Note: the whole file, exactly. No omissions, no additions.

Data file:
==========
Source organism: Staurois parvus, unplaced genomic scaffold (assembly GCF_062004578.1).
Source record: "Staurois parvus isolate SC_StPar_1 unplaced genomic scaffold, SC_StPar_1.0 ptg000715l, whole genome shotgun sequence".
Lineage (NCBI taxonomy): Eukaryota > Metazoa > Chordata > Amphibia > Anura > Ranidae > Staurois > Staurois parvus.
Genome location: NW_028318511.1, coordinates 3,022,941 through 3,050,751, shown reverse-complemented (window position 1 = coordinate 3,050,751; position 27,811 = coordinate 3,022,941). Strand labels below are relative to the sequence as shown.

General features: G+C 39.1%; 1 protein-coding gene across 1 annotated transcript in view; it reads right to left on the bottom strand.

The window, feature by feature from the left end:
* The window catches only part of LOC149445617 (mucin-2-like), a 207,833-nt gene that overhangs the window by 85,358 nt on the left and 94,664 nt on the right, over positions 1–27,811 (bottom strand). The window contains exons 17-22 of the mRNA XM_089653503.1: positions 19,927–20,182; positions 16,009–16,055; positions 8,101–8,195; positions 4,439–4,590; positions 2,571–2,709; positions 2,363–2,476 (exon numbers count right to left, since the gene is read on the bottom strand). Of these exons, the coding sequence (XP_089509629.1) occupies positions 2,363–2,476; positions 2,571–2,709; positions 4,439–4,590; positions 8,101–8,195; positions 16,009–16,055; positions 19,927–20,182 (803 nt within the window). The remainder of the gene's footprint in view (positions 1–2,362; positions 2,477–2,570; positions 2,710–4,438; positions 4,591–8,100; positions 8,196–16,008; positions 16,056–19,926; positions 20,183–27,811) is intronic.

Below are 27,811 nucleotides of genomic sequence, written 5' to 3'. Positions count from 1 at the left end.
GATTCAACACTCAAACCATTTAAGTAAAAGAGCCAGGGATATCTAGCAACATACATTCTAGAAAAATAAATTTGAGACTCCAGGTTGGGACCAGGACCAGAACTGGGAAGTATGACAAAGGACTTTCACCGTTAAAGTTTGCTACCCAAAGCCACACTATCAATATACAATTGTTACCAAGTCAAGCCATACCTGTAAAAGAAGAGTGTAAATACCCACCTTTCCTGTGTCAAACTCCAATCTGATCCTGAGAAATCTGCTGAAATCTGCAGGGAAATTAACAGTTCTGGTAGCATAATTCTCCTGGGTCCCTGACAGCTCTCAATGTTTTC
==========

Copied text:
Source organism: Staurois parvus, unplaced genomic scaffold (assembly GCF_062004578.1).
Source record: "Staurois parvus isolate SC_StPar_1 unplaced genomic scaffold, SC_StPar_1.0 ptg000715l, whole genome shotgun sequence".
Lineage (NCBI taxonomy): Eukaryota > Metazoa > Chordata > Amphibia > Anura > Ranidae > Staurois > Staurois parvus.
Genome location: NW_028318511.1, coordinates 3,022,941 through 3,050,751, shown reverse-complemented (window position 1 = coordinate 3,050,751; position 27,811 = coordinate 3,022,941). Strand labels below are relative to the sequence as shown.

General features: G+C 39.1%; 1 protein-coding gene across 1 annotated transcript in view; it reads right to left on the bottom strand.

The window, feature by feature from the left end:
* The window catches only part of LOC149445617 (mucin-2-like), a 207,833-nt gene that overhangs the window by 85,358 nt on the left and 94,664 nt on the right, over positions 1–27,811 (bottom strand). The window contains exons 17-22 of the mRNA XM_089653503.1: positions 19,927–20,182; positions 16,009–16,055; positions 8,101–8,195; positions 4,439–4,590; positions 2,571–2,709; positions 2,363–2,476 (exon numbers count right to left, since the gene is read on the bottom strand). Of these exons, the coding sequence (XP_089509629.1) occupies positions 2,363–2,476; positions 2,571–2,709; positions 4,439–4,590; positions 8,101–8,195; positions 16,009–16,055; positions 19,927–20,182 (803 nt within the window). The remainder of the gene's footprint in view (positions 1–2,362; positions 2,477–2,570; positions 2,710–4,438; positions 4,591–8,100; positions 8,196–16,008; positions 16,056–19,926; positions 20,183–27,811) is intronic.

Below are 27,811 nucleotides of genomic sequence, written 5' to 3'. Positions count from 1 at the left end.
GATTCAACACTCAAACCATTTAAGTAAAAGAGCCAGGGATATCTAGCAACATACATTCTAGAAAAATAAATTTGAGACTCCAGGTTGGGACCAGGACCAGAACTGGGAAGTATGACAAAGGACTTTCACCGTTAAAGTTTGCTACCCAAAGCCACACTATCAATATACAATTGTTACCAAGTCAAGCCATACCTGTAAAAGAAGAGTGTAAATACCCACCTTTCCTGTGTCAAACTCCAATCTGATCCTGAGAAATCTGCTGAAATCTGCAGGGAAATTAACAGTTCTGGTAGCATAATTCTCCTGGGTCCCTGACAGCTCTCAATGTTTTC